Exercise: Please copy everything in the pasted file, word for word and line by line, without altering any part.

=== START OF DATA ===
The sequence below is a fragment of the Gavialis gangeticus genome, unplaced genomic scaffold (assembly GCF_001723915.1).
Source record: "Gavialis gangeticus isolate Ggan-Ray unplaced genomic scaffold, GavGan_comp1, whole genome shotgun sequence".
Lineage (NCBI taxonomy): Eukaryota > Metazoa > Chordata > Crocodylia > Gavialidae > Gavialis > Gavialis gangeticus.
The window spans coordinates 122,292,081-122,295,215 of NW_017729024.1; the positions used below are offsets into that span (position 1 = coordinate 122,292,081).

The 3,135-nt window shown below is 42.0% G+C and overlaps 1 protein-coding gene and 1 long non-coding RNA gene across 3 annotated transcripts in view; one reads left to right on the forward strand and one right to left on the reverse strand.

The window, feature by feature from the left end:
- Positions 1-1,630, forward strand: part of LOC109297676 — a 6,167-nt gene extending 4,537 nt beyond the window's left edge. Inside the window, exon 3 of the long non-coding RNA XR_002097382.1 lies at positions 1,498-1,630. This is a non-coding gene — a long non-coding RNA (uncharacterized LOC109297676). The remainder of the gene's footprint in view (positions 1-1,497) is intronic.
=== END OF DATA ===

The sequence below is a fragment of the Gavialis gangeticus genome, unplaced genomic scaffold (assembly GCF_001723915.1).
Source record: "Gavialis gangeticus isolate Ggan-Ray unplaced genomic scaffold, GavGan_comp1, whole genome shotgun sequence".
Lineage (NCBI taxonomy): Eukaryota > Metazoa > Chordata > Crocodylia > Gavialidae > Gavialis > Gavialis gangeticus.
The window spans coordinates 122,292,081-122,295,215 of NW_017729024.1; the positions used below are offsets into that span (position 1 = coordinate 122,292,081).

The 3,135-nt window shown below is 42.0% G+C and overlaps 1 protein-coding gene and 1 long non-coding RNA gene across 3 annotated transcripts in view; one reads left to right on the forward strand and one right to left on the reverse strand.

The window, feature by feature from the left end:
- Positions 1-1,630, forward strand: part of LOC109297676 — a 6,167-nt gene extending 4,537 nt beyond the window's left edge. Inside the window, exon 3 of the long non-coding RNA XR_002097382.1 lies at positions 1,498-1,630. This is a non-coding gene — a long non-coding RNA (uncharacterized LOC109297676). The remainder of the gene's footprint in view (positions 1-1,497) is intronic.